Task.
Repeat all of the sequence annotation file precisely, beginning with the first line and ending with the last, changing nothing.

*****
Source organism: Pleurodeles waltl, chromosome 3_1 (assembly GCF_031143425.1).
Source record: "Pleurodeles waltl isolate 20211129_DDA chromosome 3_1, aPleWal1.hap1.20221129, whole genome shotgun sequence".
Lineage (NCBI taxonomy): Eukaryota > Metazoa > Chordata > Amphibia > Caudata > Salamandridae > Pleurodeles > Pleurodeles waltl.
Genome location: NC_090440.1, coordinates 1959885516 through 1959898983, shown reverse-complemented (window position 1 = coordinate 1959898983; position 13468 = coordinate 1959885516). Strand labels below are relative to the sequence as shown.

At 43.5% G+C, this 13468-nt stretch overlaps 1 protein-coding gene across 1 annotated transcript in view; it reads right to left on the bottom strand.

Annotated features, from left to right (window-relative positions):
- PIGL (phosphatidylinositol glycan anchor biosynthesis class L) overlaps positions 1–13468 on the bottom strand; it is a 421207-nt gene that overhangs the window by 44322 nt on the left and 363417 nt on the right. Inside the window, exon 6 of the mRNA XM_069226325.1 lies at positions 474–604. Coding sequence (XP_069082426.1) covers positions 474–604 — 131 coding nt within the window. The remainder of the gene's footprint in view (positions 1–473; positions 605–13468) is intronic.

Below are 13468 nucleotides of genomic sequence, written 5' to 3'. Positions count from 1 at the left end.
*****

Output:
Source organism: Pleurodeles waltl, chromosome 3_1 (assembly GCF_031143425.1).
Source record: "Pleurodeles waltl isolate 20211129_DDA chromosome 3_1, aPleWal1.hap1.20221129, whole genome shotgun sequence".
Lineage (NCBI taxonomy): Eukaryota > Metazoa > Chordata > Amphibia > Caudata > Salamandridae > Pleurodeles > Pleurodeles waltl.
Genome location: NC_090440.1, coordinates 1959885516 through 1959898983, shown reverse-complemented (window position 1 = coordinate 1959898983; position 13468 = coordinate 1959885516). Strand labels below are relative to the sequence as shown.

At 43.5% G+C, this 13468-nt stretch overlaps 1 protein-coding gene across 1 annotated transcript in view; it reads right to left on the bottom strand.

Annotated features, from left to right (window-relative positions):
- PIGL (phosphatidylinositol glycan anchor biosynthesis class L) overlaps positions 1–13468 on the bottom strand; it is a 421207-nt gene that overhangs the window by 44322 nt on the left and 363417 nt on the right. Inside the window, exon 6 of the mRNA XM_069226325.1 lies at positions 474–604. Coding sequence (XP_069082426.1) covers positions 474–604 — 131 coding nt within the window. The remainder of the gene's footprint in view (positions 1–473; positions 605–13468) is intronic.

Below are 13468 nucleotides of genomic sequence, written 5' to 3'. Positions count from 1 at the left end.